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City ties ‘world class’

Friday, 30th September, 2011

By John Casey

Broken Hill’s Sister City relationship with Bankstown has been described as perhaps the best of its type “in the world” and is likely to be recognised by the national body which oversees the program.

As the contingent from Bankstown today prepares to farewell the city at the end of the week-long Silver anniversary exchange, power brokers are forecasting a deeper and more meaningful collaboration between the cities.

And Sister Cities Australia President Bill Wilson has indicated that as a reward for the success of the BH-Bankstown arrangement the SCA national conference would be held here in 2014.

BH Mayor Wincen Cuy and his Bankstown counterpart Khal Asfour have signed a new Memorandum of Understanding which is intended to develop the 25-year association into a wider range of areas.

“This week we have celebrated a partnership that has 25 magnificent years of history, but we must also look at diversifying the relationship in the future,” Clr Cuy said.

Clr Asfour added that it had been a “mutually enriching friendship” but it was now time to broaden the relationship.

“Sport and cultural exchanges have been the bedrock for this rewarding friendship but broadening the relationship is imperative for the future,” Clr Asfour said.

“The environment, heritage and tourism - and all the things that make councils tick - can be developed and we can continue to learn from one another.”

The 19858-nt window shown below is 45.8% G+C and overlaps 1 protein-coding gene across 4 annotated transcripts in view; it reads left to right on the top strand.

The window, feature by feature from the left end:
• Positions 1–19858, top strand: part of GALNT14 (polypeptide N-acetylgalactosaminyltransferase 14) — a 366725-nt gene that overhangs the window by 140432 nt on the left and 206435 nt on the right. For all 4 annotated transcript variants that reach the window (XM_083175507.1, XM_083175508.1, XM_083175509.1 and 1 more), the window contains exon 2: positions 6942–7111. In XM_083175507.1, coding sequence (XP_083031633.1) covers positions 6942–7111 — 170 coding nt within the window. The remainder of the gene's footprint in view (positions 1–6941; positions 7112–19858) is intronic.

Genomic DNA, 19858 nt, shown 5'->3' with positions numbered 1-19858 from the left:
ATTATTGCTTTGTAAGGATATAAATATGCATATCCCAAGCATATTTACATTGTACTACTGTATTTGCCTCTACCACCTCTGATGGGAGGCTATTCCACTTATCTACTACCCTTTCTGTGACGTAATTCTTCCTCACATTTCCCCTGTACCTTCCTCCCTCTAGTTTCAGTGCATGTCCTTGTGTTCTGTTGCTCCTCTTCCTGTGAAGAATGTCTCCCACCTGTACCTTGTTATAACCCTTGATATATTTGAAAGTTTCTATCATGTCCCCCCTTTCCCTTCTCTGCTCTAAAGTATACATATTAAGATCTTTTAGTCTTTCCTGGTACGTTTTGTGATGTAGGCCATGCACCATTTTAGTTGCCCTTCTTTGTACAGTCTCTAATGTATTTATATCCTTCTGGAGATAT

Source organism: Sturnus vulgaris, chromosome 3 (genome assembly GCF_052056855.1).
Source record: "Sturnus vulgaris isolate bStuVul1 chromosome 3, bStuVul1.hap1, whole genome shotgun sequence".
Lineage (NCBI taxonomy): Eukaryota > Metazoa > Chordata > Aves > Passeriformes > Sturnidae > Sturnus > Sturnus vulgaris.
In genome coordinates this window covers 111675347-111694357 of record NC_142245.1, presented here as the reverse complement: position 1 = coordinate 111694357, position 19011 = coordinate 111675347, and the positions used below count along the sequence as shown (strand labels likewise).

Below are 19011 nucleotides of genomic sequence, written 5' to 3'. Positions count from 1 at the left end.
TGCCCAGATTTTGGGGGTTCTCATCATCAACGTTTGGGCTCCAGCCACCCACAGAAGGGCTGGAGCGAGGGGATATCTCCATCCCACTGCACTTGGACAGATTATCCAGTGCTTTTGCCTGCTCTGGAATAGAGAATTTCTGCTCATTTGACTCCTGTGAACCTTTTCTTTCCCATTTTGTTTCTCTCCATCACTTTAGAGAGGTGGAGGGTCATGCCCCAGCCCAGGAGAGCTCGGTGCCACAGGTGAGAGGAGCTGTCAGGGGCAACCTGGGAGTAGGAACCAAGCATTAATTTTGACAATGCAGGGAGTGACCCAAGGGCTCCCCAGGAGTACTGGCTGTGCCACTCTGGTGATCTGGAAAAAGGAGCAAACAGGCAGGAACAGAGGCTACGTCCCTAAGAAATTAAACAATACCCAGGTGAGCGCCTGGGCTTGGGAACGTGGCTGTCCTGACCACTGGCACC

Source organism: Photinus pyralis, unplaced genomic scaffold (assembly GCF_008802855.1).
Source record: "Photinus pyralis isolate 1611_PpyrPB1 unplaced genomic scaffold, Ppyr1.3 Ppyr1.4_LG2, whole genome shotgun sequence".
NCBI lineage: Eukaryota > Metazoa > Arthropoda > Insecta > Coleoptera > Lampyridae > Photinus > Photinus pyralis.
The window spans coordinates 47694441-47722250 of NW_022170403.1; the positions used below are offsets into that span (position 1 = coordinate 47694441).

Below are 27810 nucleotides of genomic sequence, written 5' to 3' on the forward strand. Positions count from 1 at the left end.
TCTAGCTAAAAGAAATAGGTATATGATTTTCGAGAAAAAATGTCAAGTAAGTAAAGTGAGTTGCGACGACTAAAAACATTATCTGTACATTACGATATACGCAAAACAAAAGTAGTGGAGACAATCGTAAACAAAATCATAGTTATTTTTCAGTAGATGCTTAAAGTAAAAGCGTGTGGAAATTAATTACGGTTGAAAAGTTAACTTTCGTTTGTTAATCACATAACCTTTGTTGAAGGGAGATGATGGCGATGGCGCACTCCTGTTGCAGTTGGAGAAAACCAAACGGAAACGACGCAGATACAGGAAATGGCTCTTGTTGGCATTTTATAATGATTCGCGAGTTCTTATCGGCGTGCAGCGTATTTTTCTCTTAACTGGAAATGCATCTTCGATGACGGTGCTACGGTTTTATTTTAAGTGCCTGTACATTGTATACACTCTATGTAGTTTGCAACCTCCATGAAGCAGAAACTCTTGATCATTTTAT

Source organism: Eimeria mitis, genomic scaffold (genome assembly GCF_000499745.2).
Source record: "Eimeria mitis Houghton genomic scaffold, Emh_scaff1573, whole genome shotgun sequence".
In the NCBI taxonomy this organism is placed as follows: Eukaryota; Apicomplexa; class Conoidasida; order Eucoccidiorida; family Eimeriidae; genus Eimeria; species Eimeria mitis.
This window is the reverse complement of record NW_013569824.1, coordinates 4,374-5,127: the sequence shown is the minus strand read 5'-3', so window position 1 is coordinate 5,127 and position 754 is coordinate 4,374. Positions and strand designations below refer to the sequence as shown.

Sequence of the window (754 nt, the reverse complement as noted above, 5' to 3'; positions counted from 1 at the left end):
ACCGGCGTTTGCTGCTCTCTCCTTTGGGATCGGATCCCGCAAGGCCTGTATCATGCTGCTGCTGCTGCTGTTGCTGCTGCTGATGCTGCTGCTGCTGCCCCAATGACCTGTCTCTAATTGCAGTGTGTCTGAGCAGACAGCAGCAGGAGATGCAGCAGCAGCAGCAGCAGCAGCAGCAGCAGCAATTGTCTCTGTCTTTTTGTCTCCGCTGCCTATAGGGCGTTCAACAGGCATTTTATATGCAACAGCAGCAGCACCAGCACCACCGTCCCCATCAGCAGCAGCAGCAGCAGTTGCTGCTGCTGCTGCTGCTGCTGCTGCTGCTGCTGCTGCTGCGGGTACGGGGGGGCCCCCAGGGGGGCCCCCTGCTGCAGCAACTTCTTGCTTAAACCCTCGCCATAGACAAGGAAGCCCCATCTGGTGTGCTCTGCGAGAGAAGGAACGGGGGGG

Clr Cuy foreshadowed an exchange of council staff members to enhance areas such as policy development, community consultation and economic development between the councils.

“It is also vitally important that we encourage the youth of Broken Hill and Bankstown to embrace this relationship to ensure its future,” Clr Cuy said.

“Encouraging the development of their involvement with activities like we see at skate parks is an idea, but whatever we do, wouldn’t it be great to be here in another 25 years saying we have reached 50 (years).

“The outback to the city experiences that the Sister City arrangement generates need to be encouraged well into the future,” Clr Cuy continued.

It was a theme shared by Clr Asfour, who noted the number of school children participating this week had dropped to around 70, whereas in the past that number had been above 200.

At its peak 11 sports had been included at a single Sister City Exchange but this year only cricket and netball were contested.

Former Bankstown Mayor Ian Stromborg (1998-2000) agreed that an injection of younger people was paramount for the future of the exchange.

“The Bankstown-Broken Hill partnership has been recognised as the number one exchange of its type in Australia but it maybe the best in the world,” Clr Stromborg said.

Alderman Bill Wilson echoed that call, revealing he had discussed the BH-Bankstown alliance on the world stage as part of his role as Sister Cities Australia President.

“Just three weeks ago in Cairo with 34 countries in attendance at the Global Twinning Summit organised by Bill Gates (billionaire Microsoft founder) I told them how successful this partnership had been,” Ald Wilson said.

“In the past I have been in Shanghai with international delegates and held up the BH-Bankstown relationship as a model to follow because it is the very essence of what Sister Cities are all about.

“Now we need corporate support to get behind it to make sure this wonderful partnership goes on for years to come.”

BH City Council General Manager Frank Zaknich said the new Memorandum of Understanding had been “many years” in the making and was designed to strengthen the relationship between the councils.

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